SYMPHONY: Synergistic Immuno Photothermal Nanotherapy

Unmet Need

Metastatic spread results in more than 90 percent of cancer deaths, and current therapeutic options, such as systemic chemotherapy, are often ineffective with harsh side effects. In recent years, immunotherapy using specific immune checkpoint modulators has provided a promising way to disrupt the tumor immunosuppressive environment. However, current immunotherapy methods employ antibodies that are effective only for a limited number of patients and can become ineffective over time. Therefore, it would be of great clinical significance to develop a method capable of broadening and stabilizing the effect of immunotherapy using a safe and effective synergistic combination treatment approach to achieve a long-term therapeutic effect and produce long-lasting effect for an extended patient population.

Technology

Duke inventors have reported a method for treating metastatic cancer called SYMPHONY (Synergistic Immuno Photothermal Nanotherapy). This is a novel two-pronged modality that has the potential to safely eradicate both primary tumors and distant metastatic foci. Using a combination of anti-PD-L1 immunotherapy and biologically compatible plasmonic gold nanostar (GNS)–mediated photothermal therapy, the inventors were able to achieve complete eradication of laser-treated primary tumors as well as untreated distant tumors in mice implanted with the MB49 bladder cancer cells. Delayed rechallenge with MB49 cancer cells injection in mice that were cured by SYMPHONY did not lead to new tumor formation after 60 days observation, indicating that SYMPHONY treatment induced effective long-lasting immunity like an ‘anticancer vaccine effect’ against MB49 cancer cells.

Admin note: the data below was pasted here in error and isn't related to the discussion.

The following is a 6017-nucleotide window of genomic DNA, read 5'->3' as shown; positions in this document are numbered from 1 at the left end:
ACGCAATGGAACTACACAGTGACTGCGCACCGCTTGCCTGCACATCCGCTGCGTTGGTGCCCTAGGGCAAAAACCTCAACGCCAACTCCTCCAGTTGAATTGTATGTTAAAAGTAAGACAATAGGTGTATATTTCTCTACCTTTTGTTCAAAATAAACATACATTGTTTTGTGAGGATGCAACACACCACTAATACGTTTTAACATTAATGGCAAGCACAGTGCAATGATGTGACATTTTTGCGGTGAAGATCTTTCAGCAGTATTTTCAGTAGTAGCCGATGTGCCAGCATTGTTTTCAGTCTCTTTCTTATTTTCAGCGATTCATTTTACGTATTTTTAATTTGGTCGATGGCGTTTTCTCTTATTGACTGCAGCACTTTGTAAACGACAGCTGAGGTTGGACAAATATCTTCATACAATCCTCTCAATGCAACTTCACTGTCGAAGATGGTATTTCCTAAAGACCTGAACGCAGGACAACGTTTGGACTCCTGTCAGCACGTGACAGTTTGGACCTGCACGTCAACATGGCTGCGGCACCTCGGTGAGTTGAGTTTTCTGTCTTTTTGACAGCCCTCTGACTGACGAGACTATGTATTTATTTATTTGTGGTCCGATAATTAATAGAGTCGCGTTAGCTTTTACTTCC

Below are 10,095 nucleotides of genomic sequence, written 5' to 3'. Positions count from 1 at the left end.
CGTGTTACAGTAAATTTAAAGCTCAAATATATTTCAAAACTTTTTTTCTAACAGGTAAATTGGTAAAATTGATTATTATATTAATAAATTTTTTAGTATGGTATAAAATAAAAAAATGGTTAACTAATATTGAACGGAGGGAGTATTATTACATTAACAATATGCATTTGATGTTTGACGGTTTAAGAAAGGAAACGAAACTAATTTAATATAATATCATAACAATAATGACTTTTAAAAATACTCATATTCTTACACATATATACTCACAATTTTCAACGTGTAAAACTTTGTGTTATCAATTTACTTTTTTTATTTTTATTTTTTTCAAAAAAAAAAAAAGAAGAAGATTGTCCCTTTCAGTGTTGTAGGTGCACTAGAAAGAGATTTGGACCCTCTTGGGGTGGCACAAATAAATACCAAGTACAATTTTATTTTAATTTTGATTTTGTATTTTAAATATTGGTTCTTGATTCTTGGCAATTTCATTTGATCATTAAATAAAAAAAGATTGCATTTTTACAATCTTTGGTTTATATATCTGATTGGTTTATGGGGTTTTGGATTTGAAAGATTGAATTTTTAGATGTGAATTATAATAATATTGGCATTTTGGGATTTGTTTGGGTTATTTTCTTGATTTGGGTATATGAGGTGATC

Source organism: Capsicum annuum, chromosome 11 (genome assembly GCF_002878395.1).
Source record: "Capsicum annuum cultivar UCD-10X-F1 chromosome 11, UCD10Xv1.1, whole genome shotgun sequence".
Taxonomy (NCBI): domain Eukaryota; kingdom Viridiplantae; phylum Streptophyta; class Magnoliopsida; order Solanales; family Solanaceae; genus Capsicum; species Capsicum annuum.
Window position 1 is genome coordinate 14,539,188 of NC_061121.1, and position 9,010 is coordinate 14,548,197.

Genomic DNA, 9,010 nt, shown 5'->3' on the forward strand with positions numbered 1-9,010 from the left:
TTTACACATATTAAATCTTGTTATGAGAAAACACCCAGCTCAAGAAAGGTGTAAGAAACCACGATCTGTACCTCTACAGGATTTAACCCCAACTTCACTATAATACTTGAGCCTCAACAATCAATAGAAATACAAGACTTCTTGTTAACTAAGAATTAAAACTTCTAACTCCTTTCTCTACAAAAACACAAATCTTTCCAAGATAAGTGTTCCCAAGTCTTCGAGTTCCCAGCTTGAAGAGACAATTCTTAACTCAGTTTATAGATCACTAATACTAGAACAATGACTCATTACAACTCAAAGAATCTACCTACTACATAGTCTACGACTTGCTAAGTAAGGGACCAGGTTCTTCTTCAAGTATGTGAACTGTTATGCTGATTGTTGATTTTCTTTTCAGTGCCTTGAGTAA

Advantages

  • A rapid, safe, and effective cancer treatment
  • Can trigger a powerful thermally enhanced systemic immune activation to rapidly eradicate locally aggressive as well as distant metastatic cancer
  • Shows clear improvement over anti-PD-L1 therapy alone for cancer treatment of both primary tumors and distant metastasis